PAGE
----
Get some sunshine when you wake up in the afternoon. This is the single most valuable piece of advice in this blog post. You could do something as simple as going outside and doing some chores in the sun for a few minutes, even if it’s in the shade. The sun helps us produce Vitamin D. It also helps us have a good mood. For most people, the important thing seems to be seeing the sun. Exercise is excellent at this time of the day for night shift workers. Exercise doesn’t have to be rigorous to be helpful, though, for some people, it is.
Don’t exercise after getting home in the morning. Exercise is stimulating. Then the shower you take after the exercise provides more stimulation. If you must exercise to get in a restful frame of mind, make it something like tai chi or yoga.
Avoid prolonged exposure to bright lights while working all night. Bright lights will throw off your circadian rhythm.
Eating and the night shift
Eat healthfully. This means things with vegetables in them, not fast food, and not junk. This is always important, especially when you work nights. When people don’t eat healthfully and work nights, they tend to put on weight.
Don’t eat a big meal and then try to go to sleep. Over time you might develop a tendency to urp up and then reswallow your food. This will ruin your pyloric sphincter, and you may need surgery to fix it later. Eat lightly before going to bed, just enough to keep you from waking up too early or not being able to sleep.
Roommates, family, and the night shift
Always respect your need to sleep. Make sure others respect your need to sleep too.
Acknowledge your vulnerability as a day sleeper when you’re trying to work the night shift and stay healthy. You’ve got people who’ll knock on your door when they know you’re inside. You’ve got domestic partners who’ll be cruel to you, not let you get your sleep when you’re fighting.
You’re vulnerable to the sunshine streaming into your window. You’ve got telemarketers, landlords, and bill collectors who’ll keep calling throughout the day if you get behind on your payments. Adding to all of that, you’ve got businesses only open during the day. It can be tough.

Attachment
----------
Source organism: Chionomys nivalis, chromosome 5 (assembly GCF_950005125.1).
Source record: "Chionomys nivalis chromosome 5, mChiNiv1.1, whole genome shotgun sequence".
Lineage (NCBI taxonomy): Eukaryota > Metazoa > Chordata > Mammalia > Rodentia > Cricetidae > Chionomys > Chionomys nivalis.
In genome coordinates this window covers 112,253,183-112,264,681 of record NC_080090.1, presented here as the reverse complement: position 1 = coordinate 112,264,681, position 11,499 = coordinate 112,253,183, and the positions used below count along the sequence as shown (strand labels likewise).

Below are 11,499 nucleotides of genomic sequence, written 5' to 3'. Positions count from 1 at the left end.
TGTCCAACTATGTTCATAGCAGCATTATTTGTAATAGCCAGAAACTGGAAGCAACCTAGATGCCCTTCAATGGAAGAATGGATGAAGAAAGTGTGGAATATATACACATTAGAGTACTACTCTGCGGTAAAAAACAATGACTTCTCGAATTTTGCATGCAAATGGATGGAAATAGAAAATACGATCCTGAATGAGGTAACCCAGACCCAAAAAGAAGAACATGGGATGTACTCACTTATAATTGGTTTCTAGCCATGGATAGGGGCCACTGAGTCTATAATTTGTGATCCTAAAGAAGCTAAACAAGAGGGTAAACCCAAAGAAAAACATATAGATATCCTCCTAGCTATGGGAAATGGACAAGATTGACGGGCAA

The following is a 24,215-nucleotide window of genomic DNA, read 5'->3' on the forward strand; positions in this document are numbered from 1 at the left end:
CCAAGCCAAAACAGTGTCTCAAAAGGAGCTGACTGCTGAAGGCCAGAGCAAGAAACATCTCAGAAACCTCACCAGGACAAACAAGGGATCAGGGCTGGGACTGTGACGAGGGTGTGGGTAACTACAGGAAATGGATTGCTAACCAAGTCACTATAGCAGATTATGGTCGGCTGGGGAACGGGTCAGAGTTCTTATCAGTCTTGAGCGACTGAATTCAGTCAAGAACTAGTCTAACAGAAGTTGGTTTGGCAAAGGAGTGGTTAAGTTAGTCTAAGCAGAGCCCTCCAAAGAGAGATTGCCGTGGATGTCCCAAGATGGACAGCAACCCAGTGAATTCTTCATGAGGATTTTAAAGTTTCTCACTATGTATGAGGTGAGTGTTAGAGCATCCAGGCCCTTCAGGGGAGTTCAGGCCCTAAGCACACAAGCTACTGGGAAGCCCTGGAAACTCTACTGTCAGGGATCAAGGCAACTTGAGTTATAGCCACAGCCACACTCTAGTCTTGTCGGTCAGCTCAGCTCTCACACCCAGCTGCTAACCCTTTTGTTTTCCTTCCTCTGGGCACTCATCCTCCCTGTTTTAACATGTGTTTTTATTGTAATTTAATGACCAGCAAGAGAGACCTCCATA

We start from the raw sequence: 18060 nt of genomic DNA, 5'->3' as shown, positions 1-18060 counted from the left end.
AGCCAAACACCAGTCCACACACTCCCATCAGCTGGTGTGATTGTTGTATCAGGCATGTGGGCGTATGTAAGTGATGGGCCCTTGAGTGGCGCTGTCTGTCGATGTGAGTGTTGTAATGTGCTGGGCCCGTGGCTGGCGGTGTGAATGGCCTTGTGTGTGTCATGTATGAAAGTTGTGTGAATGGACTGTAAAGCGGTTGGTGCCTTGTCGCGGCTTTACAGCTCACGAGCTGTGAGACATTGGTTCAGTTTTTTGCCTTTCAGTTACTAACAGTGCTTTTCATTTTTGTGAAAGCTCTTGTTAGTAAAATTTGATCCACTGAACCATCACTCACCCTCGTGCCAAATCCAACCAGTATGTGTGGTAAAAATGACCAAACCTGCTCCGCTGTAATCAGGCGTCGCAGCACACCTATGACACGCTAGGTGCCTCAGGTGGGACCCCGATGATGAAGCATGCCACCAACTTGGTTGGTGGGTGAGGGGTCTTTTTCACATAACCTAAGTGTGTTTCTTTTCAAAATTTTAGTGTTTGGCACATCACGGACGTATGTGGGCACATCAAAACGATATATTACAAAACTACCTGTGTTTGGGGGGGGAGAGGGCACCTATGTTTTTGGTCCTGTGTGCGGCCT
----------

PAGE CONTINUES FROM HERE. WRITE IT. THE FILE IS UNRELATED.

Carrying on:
Silence your phone when you sleep. You need to string together as much uninterrupted sleep as you can.
Your mind and the night shift
Dealing with a racing mind can be extra hard during the daytime. Many activities can help, but the key is to select an activity or train of thought that will give you a sense of peace and not lead to simulation.
It’s not natural to have to sleep during the day, all day. You have to make a deal with yourself that you’re not going to get out of bed during the time you’re supposed to be asleep. Calculate the minimum number of hours you need to sleep and stick to getting that. Remember that you want to wake up feeling fresh and rested.
Watch your caffeine intake! Don’t immediately resort to taking sleeping aids. If you’re going to go to sleep at 8 a.m., consider that you might want to stop drinking coffee after 3 a.m.
Your sleep habits at the end of the work week and night shift
When you’re coming off of your string of shifts, wake up at your regular time in the afternoon. Go to sleep at the hour you want to go to bed on your nights off—and be consistent. Try taking less than 1 mg of melatonin about 30 minutes before bedtime. You’ll usually find it in doses greater than 1 mg, so don’t hesitate to cut pills in half to use less.
It helps to be okay with waking up early the next morning. You might need a nap in the afternoon. If that’s the case, don’t sleep too long.
Some people can experience the effects of living in one time zone but living like they’re in a completely different one. This is called social jet lag. Be familiar with this concept because it might help you adjust to other people’s demands of you when you work nights.
Even with these procedures and daytime sleep tools, you might still find that the night shift is not for you. Some people in some places find the night shift boring. You need to find a place that matches your goals. Night shifts can be crazy in some places; in others, they can be a long stretch of practically nothing where the workers are paid to sleep for hours at a time. Whatever the situation, these tips can help you successfully sleep during the day.
What do you find helps you work night shifts? Comment below.
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For further reading:
Bandana blindfolds for sleeping (aka going to bed hostage style!)
James Cobb, RN, MSN, is an emergency department nurse and the founder of the Dream Recovery System. He aims to provide his readers with simple, actionable ways to improve their health and maximize their quality of life.